“This is supposed to be a peaceful demo. Non-violent, non-cooperation. Make Sense not War.”

I’ve seen some mixed ratings for this book from goodreads and I wonder what went wrong for other readers? I guess, this is not really for everyone. This isn’t perfect, even I have little issue and preferences but overall, I don’t think those issues really matters, because the novel did a great job in raising question and adding awareness to the readers like me. It serves it purpose being a dystopian fiction that it is. It’s entertaining and thought provoking.

Right at the beginning, Sarah Mussi throw the readers into the actions as the opening scene focus on a riot that is happening in London where Tia, our narrator is participating. The tension is palpable and I can’t help but get feel thrill and get intrigue. Reading Tia’s take is like being in the center of the riot myself, so vivid and powerful.

As for Tia, well she is pretty good character, though a bit naive for a leader of an activists group. But given her rich background I understand why she sometimes act and think the way she did. Her transition from idealistic rich girl who wants to protect the poor to a girl who have a better understanding of the real world is well done.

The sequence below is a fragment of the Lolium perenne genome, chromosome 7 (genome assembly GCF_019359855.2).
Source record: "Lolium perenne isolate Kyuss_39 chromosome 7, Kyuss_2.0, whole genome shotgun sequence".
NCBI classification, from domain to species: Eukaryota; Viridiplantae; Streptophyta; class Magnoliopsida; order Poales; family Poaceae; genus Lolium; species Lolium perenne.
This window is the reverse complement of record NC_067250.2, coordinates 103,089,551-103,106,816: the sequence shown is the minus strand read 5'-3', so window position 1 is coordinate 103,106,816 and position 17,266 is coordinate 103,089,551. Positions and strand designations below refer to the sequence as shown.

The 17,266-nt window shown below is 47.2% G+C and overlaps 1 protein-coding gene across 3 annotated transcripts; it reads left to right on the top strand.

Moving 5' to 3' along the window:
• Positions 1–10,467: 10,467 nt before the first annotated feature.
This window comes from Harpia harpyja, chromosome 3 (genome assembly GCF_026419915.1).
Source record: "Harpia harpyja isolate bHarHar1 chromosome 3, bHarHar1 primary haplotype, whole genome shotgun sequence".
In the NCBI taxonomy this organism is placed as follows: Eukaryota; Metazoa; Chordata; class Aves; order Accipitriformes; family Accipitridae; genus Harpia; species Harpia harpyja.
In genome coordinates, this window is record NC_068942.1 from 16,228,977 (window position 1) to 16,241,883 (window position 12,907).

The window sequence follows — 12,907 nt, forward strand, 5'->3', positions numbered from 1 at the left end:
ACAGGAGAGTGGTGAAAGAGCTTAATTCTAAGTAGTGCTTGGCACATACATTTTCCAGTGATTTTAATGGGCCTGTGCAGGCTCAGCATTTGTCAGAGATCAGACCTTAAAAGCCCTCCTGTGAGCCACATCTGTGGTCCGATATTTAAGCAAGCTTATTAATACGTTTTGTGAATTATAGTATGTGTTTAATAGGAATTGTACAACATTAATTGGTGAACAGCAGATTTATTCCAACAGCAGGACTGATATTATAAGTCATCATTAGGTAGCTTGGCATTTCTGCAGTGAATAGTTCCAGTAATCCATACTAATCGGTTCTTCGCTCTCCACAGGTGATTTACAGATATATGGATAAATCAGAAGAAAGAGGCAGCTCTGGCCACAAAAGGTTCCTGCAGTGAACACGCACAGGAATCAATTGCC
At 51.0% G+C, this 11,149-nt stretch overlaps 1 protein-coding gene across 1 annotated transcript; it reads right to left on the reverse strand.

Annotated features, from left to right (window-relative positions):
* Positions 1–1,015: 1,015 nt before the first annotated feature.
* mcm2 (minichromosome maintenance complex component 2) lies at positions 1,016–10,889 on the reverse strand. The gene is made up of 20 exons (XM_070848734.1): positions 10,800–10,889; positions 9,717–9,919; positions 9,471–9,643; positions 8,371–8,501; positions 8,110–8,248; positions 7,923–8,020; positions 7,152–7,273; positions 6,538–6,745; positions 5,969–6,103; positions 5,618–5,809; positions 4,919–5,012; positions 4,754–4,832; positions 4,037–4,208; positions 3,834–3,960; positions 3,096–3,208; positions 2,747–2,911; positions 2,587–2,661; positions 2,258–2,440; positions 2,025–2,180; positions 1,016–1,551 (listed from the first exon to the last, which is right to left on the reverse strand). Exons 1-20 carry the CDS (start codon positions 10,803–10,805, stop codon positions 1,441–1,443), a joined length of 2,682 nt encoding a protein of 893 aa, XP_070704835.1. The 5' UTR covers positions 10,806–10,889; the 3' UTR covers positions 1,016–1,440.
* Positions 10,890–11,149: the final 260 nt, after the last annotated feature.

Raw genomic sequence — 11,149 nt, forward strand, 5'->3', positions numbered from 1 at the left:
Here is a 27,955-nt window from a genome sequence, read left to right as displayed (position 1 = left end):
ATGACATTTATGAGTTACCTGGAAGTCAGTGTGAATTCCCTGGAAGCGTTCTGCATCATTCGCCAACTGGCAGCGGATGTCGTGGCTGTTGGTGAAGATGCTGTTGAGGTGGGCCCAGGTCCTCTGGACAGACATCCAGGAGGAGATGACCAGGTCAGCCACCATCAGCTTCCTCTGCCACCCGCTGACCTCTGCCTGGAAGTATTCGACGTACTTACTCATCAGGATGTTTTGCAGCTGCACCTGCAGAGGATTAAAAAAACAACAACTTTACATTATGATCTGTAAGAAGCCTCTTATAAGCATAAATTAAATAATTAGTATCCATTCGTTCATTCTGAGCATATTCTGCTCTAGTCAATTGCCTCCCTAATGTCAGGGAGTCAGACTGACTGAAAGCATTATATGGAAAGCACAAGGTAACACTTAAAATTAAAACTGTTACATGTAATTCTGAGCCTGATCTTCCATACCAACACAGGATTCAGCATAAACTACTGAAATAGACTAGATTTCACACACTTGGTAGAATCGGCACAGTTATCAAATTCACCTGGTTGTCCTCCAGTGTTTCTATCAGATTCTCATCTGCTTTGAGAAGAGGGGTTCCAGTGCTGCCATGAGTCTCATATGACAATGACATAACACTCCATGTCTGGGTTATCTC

Cobain on the other hand is more aware of the world, not only because of his poor background but also because of the things he experienced and saw first hand.  He is more reasonable and more dependable than Tia.

I appreciate all the ideas that the novel presented — the NoMoreChildrenInNeed Policy, the snipping, the secret agency and the manipulation of the government. They are future possibilities that may happen to some part of the world if we are not careful with our actions and decisions. These stuffs will make you think of the possibilities if not horrify you.

“You can’t destroy things and expect anything better. That’s where we’re different. I want to fix things, build things, dream big. And I can’t see how trashing everything will help.”